Can you have a shorter gap between Covid-19 vaccines in pregnancy?
We’ve been asked on Whatsapp whether being pregnant means you can have a shorter gap than eight weeks between Covid-19 vaccine doses.
We asked NHS England this question and it referred us to the Public Health England (PHE) Green Book, which provides the latest information on vaccinations.
It says that the Joint Committee on Vaccination and Immunisation (which advises the government on such matters) is currently recommending, in general, a minimum interval of eight weeks between doses of all the available Covid-19 vaccines “where a two-dose primary schedule is used” because, it says, “longer intervals are likely to provide more durable protection”.
It adds: “Operationally, this consistent interval should be used for all vaccines with a two-dose primary schedule to avoid confusion and simplify booking, and will help to ensure a good balance between achieving rapid and long-lasting protection.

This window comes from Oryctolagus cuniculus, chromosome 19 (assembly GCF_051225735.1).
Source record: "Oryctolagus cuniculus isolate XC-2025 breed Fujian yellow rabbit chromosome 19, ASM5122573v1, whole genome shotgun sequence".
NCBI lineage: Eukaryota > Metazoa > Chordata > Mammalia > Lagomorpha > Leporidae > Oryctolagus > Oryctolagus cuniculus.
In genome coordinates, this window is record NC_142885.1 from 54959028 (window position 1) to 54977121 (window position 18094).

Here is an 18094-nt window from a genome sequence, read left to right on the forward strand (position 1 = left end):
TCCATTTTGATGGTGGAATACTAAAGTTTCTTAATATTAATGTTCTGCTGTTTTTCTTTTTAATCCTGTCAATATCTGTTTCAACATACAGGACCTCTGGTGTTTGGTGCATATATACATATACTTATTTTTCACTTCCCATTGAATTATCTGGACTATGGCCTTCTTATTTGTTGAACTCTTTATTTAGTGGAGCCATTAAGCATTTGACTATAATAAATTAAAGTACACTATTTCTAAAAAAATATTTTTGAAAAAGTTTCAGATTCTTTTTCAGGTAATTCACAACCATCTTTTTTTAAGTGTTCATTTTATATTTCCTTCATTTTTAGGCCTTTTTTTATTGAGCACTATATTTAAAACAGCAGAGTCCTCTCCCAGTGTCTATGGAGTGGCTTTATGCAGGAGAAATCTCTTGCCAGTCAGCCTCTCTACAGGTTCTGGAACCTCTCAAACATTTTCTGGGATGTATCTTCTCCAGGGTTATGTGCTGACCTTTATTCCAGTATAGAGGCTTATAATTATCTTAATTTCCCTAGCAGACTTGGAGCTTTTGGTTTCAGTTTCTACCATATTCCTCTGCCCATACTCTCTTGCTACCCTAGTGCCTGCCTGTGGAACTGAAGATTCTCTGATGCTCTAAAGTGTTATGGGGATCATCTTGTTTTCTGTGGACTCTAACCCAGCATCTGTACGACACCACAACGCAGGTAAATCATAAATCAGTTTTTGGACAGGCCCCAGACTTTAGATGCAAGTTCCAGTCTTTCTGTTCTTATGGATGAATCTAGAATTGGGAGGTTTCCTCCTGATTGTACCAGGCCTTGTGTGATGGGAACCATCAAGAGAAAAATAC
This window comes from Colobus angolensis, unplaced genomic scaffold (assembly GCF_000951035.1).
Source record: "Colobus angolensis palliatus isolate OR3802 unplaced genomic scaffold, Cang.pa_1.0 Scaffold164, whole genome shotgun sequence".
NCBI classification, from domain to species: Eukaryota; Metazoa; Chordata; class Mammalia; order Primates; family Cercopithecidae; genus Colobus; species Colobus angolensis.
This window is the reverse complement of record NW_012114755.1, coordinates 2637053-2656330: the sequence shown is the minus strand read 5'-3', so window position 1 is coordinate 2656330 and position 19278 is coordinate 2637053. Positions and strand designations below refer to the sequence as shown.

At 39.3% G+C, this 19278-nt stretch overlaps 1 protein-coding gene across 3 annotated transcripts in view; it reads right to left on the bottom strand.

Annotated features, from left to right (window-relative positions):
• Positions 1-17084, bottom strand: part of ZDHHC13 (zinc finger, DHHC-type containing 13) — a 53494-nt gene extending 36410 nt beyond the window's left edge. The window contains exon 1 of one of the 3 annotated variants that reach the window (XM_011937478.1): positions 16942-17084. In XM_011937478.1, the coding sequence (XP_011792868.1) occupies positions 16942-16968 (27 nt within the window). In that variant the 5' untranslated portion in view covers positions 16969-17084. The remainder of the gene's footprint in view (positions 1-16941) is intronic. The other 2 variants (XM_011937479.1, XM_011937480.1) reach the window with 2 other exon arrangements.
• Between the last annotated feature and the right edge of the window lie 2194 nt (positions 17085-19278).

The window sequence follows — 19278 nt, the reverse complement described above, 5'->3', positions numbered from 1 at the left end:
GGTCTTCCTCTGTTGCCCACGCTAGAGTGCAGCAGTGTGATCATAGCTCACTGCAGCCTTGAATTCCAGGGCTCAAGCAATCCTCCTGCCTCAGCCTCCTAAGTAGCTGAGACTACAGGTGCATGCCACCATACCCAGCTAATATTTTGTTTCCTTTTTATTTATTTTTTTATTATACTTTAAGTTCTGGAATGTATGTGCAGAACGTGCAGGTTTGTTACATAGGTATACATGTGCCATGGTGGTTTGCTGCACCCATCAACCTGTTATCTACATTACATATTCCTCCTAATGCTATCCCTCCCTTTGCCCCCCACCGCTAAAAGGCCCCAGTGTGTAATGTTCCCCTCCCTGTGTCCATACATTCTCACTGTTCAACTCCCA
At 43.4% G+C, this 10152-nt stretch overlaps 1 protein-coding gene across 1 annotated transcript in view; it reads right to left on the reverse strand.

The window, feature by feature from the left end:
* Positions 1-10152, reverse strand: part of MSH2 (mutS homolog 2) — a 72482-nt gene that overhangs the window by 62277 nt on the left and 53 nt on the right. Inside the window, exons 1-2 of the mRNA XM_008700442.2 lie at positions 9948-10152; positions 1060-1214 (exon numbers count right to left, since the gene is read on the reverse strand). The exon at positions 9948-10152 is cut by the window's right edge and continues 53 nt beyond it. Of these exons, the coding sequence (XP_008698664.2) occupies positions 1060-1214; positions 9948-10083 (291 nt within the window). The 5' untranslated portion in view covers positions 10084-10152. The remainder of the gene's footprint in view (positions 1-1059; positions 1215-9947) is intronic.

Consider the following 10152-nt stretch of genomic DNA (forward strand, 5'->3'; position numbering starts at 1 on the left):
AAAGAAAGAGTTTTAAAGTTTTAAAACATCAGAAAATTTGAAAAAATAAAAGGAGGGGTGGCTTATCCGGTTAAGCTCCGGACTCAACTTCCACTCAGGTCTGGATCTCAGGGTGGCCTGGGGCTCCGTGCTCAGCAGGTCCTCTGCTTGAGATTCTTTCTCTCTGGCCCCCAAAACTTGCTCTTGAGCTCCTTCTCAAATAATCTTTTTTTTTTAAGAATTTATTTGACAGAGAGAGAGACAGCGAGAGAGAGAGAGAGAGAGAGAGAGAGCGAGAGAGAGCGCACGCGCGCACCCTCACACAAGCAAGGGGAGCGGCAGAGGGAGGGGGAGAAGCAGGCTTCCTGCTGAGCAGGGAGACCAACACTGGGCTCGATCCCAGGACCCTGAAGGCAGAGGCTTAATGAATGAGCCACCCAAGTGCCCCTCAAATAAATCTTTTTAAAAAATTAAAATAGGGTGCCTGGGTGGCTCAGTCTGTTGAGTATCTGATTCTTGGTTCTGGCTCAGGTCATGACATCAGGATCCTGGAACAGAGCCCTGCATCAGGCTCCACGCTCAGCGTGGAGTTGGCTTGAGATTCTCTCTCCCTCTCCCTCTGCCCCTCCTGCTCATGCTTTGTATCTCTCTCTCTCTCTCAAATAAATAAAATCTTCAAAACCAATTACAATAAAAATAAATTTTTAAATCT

“The main exception to the eight week lower interval would be those about to commence immunosuppressive treatment.”
The Green Book then explains the minimum intervals between doses of the Pfizer, AstraZeneca and Moderna vaccines, according to the manufacturers. These are 21 days, 4 weeks, and 28 days apart respectively.
The Green Book does not state that pregnancy is an exception to the eight week interval.
In July, government guidance was updated to recommend that all adults had an eight week gap between vaccines, rather than a 12 week gap as previously stated.
In a letter, Keith Willett, the senior responsible officer for vaccine deployment, said that any decision to vaccinate earlier than eight weeks “should be made by the patient’s responsible clinician or vaccination site clinical lead on a case-by-case basis and must be based on clinical risks and benefits of giving the second dose earlier than eight weeks.”
If you’re pregnant and have any concerns about the gap between your Covid-19 vaccines you should speak to your GP.
The information included in this article contains the latest evidence and official guidance available at the time it was written. This is not a substitute for medical advice. If you require specific medical advice please consult your GP or midwife.